It has been well established that alcohol can cause bodily harm. The ancient idiom, “there is a devil in every berry of the grape”, has long served as a warning of the treacherous consequences of alcohol abuse.
More recently, scientific endeavours have uncovered hidden sources of potential health within the “berry of the grape”. Impressive nutrients contained within the red grape, described by some investigators as “blessings of the grape”, (1) may hold the key to health and longevity for humans. Resveretrol is one such nutrient, having a range of health giving and health preserving biological properties.
Resveretrol is a polyphenol phytoalexin which derives from red grape skins and seeds. It possesses diverse biochemical properties and exerts a variety of physiological actions that have been shown in laboratory studies to retard age related diseases and prolong lifespan. (2) (3).
Resveretrol has anti-oxidant and anti-inflammatory properties, and it’s capacity for offering protection against several common disorders has been documented, such as Alzeimer’disease, (4) prostate cancer (5) breast cancer (6) colon cancer (7). More recent discoveries of it’s hidden potential renders it a therapeutic promise for a number of cardiovascular diseases. (8) (9).
Resveratrol has also been isolated from a variety of berries, some pines, and the roots and stalks of Japanese knot wood. (10).
Within these plant forms Resveretrol provides a natural defence against injury or disease, and in laboratory experiments, Resveratrol has been shown to slow ageing and extend the life spans of widely divergent species, including round worms, fruit flies (11) and fish (12).
Several lines of research indicate that health benefits for humans are likewise possible through the ingestion of dietary or supplemental Resveratrol.
More recently, evidence has emerged indicating that Resveratrol offers cardiovascular protection to humans through it’s support of endothelial tissue lining arterial blood vessels.
Arteries are not merely conduits for blood flow throughout the human body. They are, in fact, dynamic, functioning, muscular structures that expand and contract in order to facilitate circulation and maintain optimal blood pressure.
The integrity of blood flow to the peripheral organs is dependent upon the efficiency of the arterial wall, in which each layer provides a specific function that supports healthy vascular activity.
The innermost layer of the arterial wall is composed of endothelial cells whose integrity is crucial for the health of the artery. These cells form a protective barrier preventing toxic substances in the blood from entering the middle layer of elastic smooth muscle.
The endothelial cells also withstand the impact of mechanical forces induced through blood pressure changes within the artery, and are capable of actively secreting substances into the middle layer of the arterial wall to maintain the tone and resilience of the artery. Any threat of injury to the endothelial cells triggers a responsive action within the middle layer of the arterial wall whereby smooth muscle cells migrate towards the site of injury forming a protective layer.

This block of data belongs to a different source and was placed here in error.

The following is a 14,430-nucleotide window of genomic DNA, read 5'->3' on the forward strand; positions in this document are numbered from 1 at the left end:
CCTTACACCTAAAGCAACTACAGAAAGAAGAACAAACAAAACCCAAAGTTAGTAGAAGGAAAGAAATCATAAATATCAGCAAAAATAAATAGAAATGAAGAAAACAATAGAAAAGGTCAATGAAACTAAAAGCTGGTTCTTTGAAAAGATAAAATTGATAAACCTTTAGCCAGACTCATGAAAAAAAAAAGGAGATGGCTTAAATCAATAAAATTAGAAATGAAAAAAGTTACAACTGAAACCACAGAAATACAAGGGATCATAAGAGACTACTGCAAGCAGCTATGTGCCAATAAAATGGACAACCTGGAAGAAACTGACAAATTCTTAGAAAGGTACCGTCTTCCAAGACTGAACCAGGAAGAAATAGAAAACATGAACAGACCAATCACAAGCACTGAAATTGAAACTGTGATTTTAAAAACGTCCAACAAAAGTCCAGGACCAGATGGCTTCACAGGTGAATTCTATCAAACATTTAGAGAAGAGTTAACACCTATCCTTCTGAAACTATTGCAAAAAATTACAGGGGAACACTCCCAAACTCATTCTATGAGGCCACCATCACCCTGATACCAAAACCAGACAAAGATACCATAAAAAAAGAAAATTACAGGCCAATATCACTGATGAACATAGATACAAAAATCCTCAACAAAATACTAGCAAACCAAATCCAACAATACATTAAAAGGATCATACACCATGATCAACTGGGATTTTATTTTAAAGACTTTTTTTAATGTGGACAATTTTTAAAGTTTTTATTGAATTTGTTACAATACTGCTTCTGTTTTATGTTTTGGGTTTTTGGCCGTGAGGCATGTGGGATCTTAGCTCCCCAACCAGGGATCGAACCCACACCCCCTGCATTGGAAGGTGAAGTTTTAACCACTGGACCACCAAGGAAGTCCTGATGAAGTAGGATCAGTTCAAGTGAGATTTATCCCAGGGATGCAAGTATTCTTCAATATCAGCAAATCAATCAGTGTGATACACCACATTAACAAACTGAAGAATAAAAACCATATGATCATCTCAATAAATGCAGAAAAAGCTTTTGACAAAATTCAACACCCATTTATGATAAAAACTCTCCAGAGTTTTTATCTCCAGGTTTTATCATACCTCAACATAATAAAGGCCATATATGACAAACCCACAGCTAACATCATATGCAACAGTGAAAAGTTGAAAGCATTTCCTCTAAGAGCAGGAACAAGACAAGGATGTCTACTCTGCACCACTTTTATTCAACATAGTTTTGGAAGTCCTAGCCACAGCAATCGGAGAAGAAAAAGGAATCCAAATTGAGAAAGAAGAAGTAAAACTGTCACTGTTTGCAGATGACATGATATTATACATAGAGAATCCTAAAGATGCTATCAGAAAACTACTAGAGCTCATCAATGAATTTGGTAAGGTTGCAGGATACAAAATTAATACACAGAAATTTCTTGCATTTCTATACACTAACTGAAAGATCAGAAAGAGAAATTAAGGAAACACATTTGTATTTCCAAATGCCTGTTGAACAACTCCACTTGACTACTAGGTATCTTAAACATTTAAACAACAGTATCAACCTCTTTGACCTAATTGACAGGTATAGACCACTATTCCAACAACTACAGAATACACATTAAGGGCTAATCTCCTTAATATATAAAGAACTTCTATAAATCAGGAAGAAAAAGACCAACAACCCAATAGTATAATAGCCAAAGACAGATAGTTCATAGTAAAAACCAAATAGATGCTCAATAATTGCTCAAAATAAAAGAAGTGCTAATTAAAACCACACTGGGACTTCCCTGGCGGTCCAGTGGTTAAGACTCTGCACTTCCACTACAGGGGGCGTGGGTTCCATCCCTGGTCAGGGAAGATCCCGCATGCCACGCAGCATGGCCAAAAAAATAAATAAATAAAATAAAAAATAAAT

The active endothelial cells also produce substances that cause platelet adhesion to the site of injury, thereby preventing further injury to the arterial wall.
This process of “response to injury” is termed atherosclerosis, since the changes occurring as a result of this process lead to a thickened and hardened arterial wall. (13).
This process is an age-related phenomenon, but may be precipitated prematurely by a wide range of factors, some modifiable, such as high blood pressure, nutrient imbalances, oxidized lipoproteins, excess iron, excess glucose, insulin, cigarette smoke, homocysteine, fibrinogen, infections and toxins.
While atherosclerosis may be a predisposing factor in the onset of coronary artery disease (CAD), it is not the sole cause of CAD, since other factors, such as vasospasm of coronary arteries, or blood emboli formation, may give rise to heart attacks or stokes, even while coronary arteries are free of disease and blood cholesterol levels are normal.
Post-mortem studies of heart-attack victims have shown that in about one out of five of these victims there was no evidence of coronary atherosclerosis. (14).
A recently published study in the 2009 American Heart Journal revealed that almost 75% of patients who were hospitalized for a heart attack had normal or below normal blood cholesterol levels (15).
The prevailing medical paradigm that focuses on costly cholesterol reduction strategies is at risk of ignoring alternative cost effective and beneficial strategies that may provide protection for arteries at risk.
Resveretrol may be a future therapeutic option in this regard.